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Richard Barbrook and ‘The book of imaginary media’

Eric Kluitenberg introduces his newly edited book on imaginary media (Nai) by asserting we have systematically failed to communicate with the ‘other’ across cultural divides. He points to our collective fantasy that this miscommunication can be overcome by the miracle of a machine interface.

Imagine the power of the umpteenth gadget. Imagine that technology can go where no human has ever gone before, that technology can succeed where no human has succeeded – not only in space or in nature, but also in the interpersonal, specifically in communication with the other.

The book is an encapsulation of a previous conference on ‘imaginary media’ and is a collection of visionary media fantasies from the likes of Siegfried Zielinski, Bruce Sterling, Erkki Huhtamo and Timothy Druckrey.

The evening continues with a book talk by Richard Barbrook, who’s writing on the future of artificial intelligence while a professor at the hypermedia research center, University of Westminster.

these are running notes…

Barbrook looks at the 1939 World’s fair in NYC and its commuter, motor-car loving, suburban fantasy. It was a future that big government and big business provided – the idea of a consumer paradise. It was also the first instance of the presentation of artificial intelligence. Up until that point, artificial intelligence was on the level of Frankenstein-like creatures who become possessed and turn on the world of their creators.

The ‘39 fair introduced the dominant trope of artificial intelligence as robots that would be friendly and servile.

In the ‘64 fair, most people travelled by automobile; the way that was envisioned in the motorized fordist imaginary future from 1939. This gave people the confidence that imaginary futures would come true. So people believed that space tourism would be viable by the ’90s. In the ‘64 fair, there was also an effort to distract people from the true nature of the cold war reality of the technology on display.

He says that when we think about artificial intelligence, we must understand why it is being created. So in the ’50s and ’60s, we must know that they were developed as weapons of genocide. For example the first IBM computers were either sold to the US government or weapons manufacturers. The GUI and lightpen as well as network computing came from the command and control functions of the military. In fact, the history of computing goes back to at least the victorian age to assure naval dominance and act as the ‘machiney of government.’

The precursor to modern computers that came out of Turing’s lab that were designed to break German encryption. Turing saw machines not as technical tools, but as artificial brains – thinking machines. The idea that computers, if with enough memory could think, goes back to the 1940s.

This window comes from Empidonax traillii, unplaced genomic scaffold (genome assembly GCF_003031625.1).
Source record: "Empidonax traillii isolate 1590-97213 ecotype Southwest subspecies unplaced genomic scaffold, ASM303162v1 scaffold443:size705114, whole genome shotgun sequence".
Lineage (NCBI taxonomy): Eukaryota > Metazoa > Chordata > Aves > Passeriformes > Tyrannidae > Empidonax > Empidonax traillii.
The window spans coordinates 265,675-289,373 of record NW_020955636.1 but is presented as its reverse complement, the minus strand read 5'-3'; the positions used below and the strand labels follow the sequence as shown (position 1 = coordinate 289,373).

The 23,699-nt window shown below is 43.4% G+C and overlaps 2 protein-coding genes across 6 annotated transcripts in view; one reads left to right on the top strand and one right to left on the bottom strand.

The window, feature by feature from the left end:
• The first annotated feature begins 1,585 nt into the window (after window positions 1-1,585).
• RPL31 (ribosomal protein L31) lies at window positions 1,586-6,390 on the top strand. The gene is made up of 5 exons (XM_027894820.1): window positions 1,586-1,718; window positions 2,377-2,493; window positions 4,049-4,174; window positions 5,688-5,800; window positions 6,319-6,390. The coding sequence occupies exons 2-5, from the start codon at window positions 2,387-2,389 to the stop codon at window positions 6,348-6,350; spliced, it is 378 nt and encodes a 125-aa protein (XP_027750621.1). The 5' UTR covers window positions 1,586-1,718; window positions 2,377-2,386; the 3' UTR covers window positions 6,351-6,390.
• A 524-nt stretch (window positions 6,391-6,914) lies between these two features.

Norbert Wiener’s Cybernetics (command and control in the animal and the machine) comes from work in anti-aircraft technology in the second world war. Machines can do what humans are doing. Interesting note about Wiener is that he was a socialist pacifist and refused to use his expertise in cybernetics to develop for the cold war. Instead John van Neumann, Hungarian immigrant and ‘cold war warrior’ was in the strategic lead. He theorized on robot warriors that could repair themselves in battle (the general and logical theory of automata).

Computing power was swiftly adopted by corporations because of the ability to automate clerical work. Machines increased productivity and controlled people using the machines.

Wiener saw that workers and the entire corporation could be replaced by machines, and eventually become a body of artificial intelligence. The totalitarian fantasy of Neumann’s artificial intelligence was a vision of a panopticon that would monitor people and eventually replace them.

By understanding the history of the future, we can work out ways of going beyond the dialectic of Wiener (distributed) and VanNeumann (centralized).

Cybernetics and computerization gets interesting when it goes beyond Fordism into network computing, the model of open-source and collaboration. Wiener inspires the radical idea of the bottom up network that became the internet.

Futurism tends to fetishize technology, and doesn’t focus nearly enough on the social conditions of the use of the technology. We need to envision a new type of future that puts people at the center of history. We make the machines and the future. Our organizations and systems are mutable, and we can form them in our own interest.

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